Senior Senate Republicans are calling on Sen. Ted Cruz to rebuild his strained relationships with his colleagues and apologize to Majority Leader Mitch McConnell before the party establishment considers consolidating behind his presidential bid.
Republican senators said that Cruz must return to Capitol Hill and make the case directly to his colleagues to help ease long-festering tensions. And a large number of Republicans said the fence-mending starts with this: Apologizing to McConnell for calling him a liar last year on the floor of the Senate.
That message -- to smooth things over with Senate Republicans in a private session -- was personally delivered by fellow Texan and McConnell's chief deputy, Sen. John Cornyn, who spoke with Cruz by phone after the candidate won their home state's primary earlier this month.
"I actually made that suggestion to him when I talked to him last," Cornyn said when asked if he thought Cruz should apologize for his McConnell remarks. (A spokesman later said that Cornyn did not seek an apology but urged Cruz to speak directly to the Senate GOP Conference.)
"I think he's got some bridges to build here," said Sen. John Thune, the No. 3 Senate Republican. "I think it would be helpful obviously for him -- if he thinks he is going to be the guy or wants to be the guy -- to come back here to mend some of those fences that he tore down when he was here."
"That was not proper as you know, and I raised hell about it," Sen. Orrin Hatch of Utah, the longest-serving Senate Republican, said of Cruz's criticism of McConnell. "I'm a great believer of repentance and changing, and I think there's a gradual change there that I'm noticing, which is good."
Hatch also had this to say of Cruz: "It's always helpful when you admit you're wrong."
Cruz is supposed to apologize to McConnell for calling McConnell a liar, when he is demonstrably a shameless and compulsive liar, because he was wrong. And, at least the subtext reads to me, that apology is the price of senators supporting Cruz and not supporting the nomination of Donald Trump.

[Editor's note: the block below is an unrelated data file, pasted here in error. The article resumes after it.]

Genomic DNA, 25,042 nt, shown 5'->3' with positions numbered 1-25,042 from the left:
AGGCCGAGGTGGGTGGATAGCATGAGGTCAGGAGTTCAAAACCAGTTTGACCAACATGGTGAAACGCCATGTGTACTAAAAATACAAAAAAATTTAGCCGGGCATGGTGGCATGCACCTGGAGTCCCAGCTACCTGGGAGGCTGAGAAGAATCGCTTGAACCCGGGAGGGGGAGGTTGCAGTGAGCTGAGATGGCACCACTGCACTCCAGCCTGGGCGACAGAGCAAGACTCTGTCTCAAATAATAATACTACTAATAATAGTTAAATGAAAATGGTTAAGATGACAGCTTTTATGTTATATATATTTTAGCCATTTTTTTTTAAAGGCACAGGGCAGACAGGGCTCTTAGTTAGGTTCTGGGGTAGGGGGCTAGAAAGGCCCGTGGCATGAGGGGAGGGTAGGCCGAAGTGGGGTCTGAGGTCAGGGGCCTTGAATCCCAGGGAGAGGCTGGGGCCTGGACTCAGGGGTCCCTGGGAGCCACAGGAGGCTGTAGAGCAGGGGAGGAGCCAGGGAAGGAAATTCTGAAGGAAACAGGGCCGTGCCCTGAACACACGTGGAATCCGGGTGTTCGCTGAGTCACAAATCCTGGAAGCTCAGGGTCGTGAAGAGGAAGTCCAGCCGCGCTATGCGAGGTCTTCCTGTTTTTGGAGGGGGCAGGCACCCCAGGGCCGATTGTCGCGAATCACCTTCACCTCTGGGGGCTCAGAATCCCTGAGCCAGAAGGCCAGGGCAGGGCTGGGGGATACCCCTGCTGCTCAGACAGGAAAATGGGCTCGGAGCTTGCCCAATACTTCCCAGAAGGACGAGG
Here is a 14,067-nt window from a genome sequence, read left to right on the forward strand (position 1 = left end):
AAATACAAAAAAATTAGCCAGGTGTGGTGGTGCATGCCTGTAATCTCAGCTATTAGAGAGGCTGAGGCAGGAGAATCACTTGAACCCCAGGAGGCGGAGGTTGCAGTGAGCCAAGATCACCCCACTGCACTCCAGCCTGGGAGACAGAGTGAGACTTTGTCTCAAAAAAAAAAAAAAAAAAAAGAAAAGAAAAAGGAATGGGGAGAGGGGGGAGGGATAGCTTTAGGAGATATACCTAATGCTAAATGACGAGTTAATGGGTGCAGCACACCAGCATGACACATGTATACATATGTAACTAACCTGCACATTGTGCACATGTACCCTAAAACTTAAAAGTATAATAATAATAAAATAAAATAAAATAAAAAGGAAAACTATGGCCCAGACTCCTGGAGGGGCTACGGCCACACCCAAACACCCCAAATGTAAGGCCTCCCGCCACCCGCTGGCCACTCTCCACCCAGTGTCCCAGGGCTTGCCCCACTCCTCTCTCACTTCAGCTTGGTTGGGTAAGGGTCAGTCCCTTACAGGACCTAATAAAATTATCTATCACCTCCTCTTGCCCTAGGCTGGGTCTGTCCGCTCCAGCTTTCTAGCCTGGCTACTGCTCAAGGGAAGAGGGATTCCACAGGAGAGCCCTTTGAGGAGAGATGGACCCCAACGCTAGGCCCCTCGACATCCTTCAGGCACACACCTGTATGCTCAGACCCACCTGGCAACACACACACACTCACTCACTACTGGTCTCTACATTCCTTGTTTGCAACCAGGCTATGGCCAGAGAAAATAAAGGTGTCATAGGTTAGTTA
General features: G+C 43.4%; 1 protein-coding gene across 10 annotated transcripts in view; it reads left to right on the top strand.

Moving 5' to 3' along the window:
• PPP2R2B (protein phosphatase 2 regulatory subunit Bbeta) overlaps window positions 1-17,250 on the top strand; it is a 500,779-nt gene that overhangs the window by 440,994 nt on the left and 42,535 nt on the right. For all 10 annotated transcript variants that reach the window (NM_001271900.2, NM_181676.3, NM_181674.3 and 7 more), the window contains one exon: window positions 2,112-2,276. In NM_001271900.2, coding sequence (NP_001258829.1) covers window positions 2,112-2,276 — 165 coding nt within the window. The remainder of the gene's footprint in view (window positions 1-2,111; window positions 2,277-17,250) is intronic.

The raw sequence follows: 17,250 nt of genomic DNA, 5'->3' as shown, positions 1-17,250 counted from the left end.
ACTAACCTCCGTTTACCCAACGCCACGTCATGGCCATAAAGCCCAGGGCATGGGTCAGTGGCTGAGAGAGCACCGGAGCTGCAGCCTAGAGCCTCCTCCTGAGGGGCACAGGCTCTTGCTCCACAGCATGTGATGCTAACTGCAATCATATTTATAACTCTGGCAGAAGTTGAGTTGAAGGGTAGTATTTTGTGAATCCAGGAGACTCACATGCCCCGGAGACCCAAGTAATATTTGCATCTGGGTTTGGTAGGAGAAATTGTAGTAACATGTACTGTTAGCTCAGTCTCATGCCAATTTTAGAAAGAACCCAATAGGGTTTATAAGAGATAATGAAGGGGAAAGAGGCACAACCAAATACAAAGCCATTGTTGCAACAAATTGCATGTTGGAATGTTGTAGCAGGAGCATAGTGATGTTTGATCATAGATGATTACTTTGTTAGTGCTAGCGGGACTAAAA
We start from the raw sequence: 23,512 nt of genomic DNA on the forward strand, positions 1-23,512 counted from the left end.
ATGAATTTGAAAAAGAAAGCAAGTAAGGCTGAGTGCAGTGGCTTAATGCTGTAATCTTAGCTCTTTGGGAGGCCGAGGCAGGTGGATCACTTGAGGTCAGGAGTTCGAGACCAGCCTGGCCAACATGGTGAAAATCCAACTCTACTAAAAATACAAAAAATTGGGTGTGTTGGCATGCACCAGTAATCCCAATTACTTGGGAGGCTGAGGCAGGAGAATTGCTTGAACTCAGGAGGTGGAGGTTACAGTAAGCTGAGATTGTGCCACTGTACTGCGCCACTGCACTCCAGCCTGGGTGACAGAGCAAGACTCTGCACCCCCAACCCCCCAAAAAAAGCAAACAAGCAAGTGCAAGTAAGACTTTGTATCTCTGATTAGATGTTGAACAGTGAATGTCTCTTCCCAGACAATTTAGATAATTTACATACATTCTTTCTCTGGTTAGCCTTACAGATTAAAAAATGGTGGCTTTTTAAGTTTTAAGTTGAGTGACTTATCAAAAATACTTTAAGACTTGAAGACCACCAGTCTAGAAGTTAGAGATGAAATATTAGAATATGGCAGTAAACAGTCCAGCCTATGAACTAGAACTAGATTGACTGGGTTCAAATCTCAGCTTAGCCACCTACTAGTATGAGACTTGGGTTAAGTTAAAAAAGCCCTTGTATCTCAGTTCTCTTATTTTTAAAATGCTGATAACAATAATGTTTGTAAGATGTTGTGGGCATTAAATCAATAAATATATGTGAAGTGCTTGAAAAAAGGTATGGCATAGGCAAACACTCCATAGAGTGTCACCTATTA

This is not only ridiculous but it underscores the tragic pettiness of the GOP Senate leadership. They really don't care about f*** all besides their perquisites and prerogatives. Were the cost of throwing these douchenozzles out of power not so incredibly high, I would cheer on a Democrat Senate next year.
It has also put Ted Cruz in a difficult position. He'd probably be happier if his Senate colleagues were cheerfully helping his campaign. And had the invitation been delivered privately, he would have had every incentive to go along with the trust-building exercise. But by putting him on public notice that the price of their cooperation is crawling back to Washington and giving McConnell's wrinkled posterior a tongue-bath at a press conference, they have virtually guaranteed that there will be no such overture. It would be utter political suicide for Cruz to do that and it has put a private meeting out of bounds as well because now it has been framed as an official apology.
How far Cruz is willing to go to win back his colleagues remains to be seen.
Jeff Roe, Cruz's campaign manager, signaled that the Texas senator was unlikely to begin wooing his colleagues.
"It's not like we have some phone tree of U.S. senators to endorse," Roe said. "We never built our campaign that way."